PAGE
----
Despite ranking 46th in the nation for spirits consumption in 2016, Virginia’s distillers contributed $163 million in economic impact to the commonwealth in 2018 and anticipate spending $86 million on capital investments by 2021. Yet even before factoring in federal taxes, the state’s distillers net a mere $4-$7 per $30 bottle sold. FET uncertainty has created what Ciarametaro calls “an industry-wide bottleneck” because distillers can’t accurately budget for the future.
“Our industry is abnormally capital intensive; couple that with state-by-state regulations that severely impact the economics and then compound that with the highest federal tax rates across the various beverage sectors. If the tax rate reverts back to pre-2017 reform, or $13.50 per proof gallon, that’s an additional expense of approximately $3/bottle in expenses. That doesn’t leave a lot of wiggle room for additional expenses to support employees, capital investments, brand development, etc.,” she emails.
Both of Virginia’s (Democratic) senators voted to pass the bill, as did all seven Democratic congressional representatives. The commonwealth’s four Republican representatives voted no, however CMBTRA’s inclusion in a much larger tax package makes it inaccurate to gauge a lawmaker’s support based on his or her vote. In fact, all three Republican co-sponsors (of the seven total from across party lines) voted no, and all but one of the representatives who didn’t co-sponsor voted yes. The lone nay-sayer comes from within Republican party ranks; the rest are Democrats. Neither senator co-sponsored.
According to Ciarametaro, some members of Virginia’s delegation opposed CMBTRA because they mistakenly believe it almost exclusively benefits multi-national distillers rather than independent American ones. The Brookings Institution is among those making this case in an argument against giving tax breaks to foreign importers and large U.S. producers that don’t need it.
In a lengthy web article entitled, “How to close the loopholes in the Craft Beverage Modernization Act,” the author writes, “According to estimates from the Joint Committee on Taxation, updated to reflect what they’ve learned from the tax cut’s first-year impacts, most of the $1.2 billion cost of a one-year extension of the bill is associated with producers of distilled spirits who use this loophole, rather than true craft distillers.”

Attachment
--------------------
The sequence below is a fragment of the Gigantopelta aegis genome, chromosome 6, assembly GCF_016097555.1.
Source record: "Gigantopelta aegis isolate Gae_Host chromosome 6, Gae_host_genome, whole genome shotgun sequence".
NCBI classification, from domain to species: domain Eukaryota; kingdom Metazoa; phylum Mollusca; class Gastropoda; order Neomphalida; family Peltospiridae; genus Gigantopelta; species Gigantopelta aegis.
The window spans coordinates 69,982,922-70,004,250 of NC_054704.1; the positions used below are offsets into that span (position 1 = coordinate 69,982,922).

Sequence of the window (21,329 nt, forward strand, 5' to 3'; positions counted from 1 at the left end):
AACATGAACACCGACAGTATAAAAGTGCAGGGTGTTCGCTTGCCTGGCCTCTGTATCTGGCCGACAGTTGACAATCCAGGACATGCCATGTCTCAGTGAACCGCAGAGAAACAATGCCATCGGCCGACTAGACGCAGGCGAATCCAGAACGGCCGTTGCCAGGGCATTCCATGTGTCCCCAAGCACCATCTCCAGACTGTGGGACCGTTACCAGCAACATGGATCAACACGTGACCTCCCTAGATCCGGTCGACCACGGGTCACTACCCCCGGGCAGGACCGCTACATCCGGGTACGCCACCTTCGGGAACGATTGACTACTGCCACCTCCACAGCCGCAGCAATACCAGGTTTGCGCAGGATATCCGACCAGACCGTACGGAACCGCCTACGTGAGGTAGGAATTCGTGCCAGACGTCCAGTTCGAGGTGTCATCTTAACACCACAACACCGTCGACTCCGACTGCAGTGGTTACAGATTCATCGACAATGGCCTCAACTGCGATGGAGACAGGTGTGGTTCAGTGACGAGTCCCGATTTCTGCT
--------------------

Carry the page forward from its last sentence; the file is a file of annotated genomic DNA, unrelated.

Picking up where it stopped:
He describes this loophole as one that “allows large producers of distilled spirits to ship their product tax free through smaller firms, importers, or even shell company intermediaries, allowing them to claim the lower tax rate that was supposed to be reserved for small, craft businesses.”
He points to distilleries that legally buy and blend and/or bottle product from others while branding them as their own. The sticking point comes as a result of the act’s three-tiered approach to the tax cuts, which assesses distillers at $2.70 per proof gallon on the first 100,000 to leave the production site or warehouse, and $13.34 per proof gallon on the first 22,130,000 after that. Anything over 22,130,000 proof gallons gets taxed at the pre-2018 rate of $13.50.
Brookings advocates several alternatives, including lowering the first-tier ceiling to 10,000 proof gallons instead of 100,000. But what the think tank doesn’t take into account is that the bill likely wouldn’t have passed in the first place if it weren’t for these specific numbers, which might be viewed as a necessary evil that convinced large spirits corporations to compromise and join ranks with their smaller peers in getting behind just one tax reform bill rather than diffusing their power into multiple ones.
Plus, according to ACSA, 92% of craft spirits producers remove 10,000 proof gallons from bond annually, and just two percent remove more than 100,000. So while large-scale producers do benefit enormously from the tiered structure, almost every craft producer gets to take advantage of it as well.
In Virginia, 69 of 70 distilleries fall entirely below the 100,000 level.
“Having worked with Virginia distillers for some time now, I hear and see the economic pains they face on a continual basis,” says Ciarametaro. “They’re not running out and buying yachts as a result of tax reform.”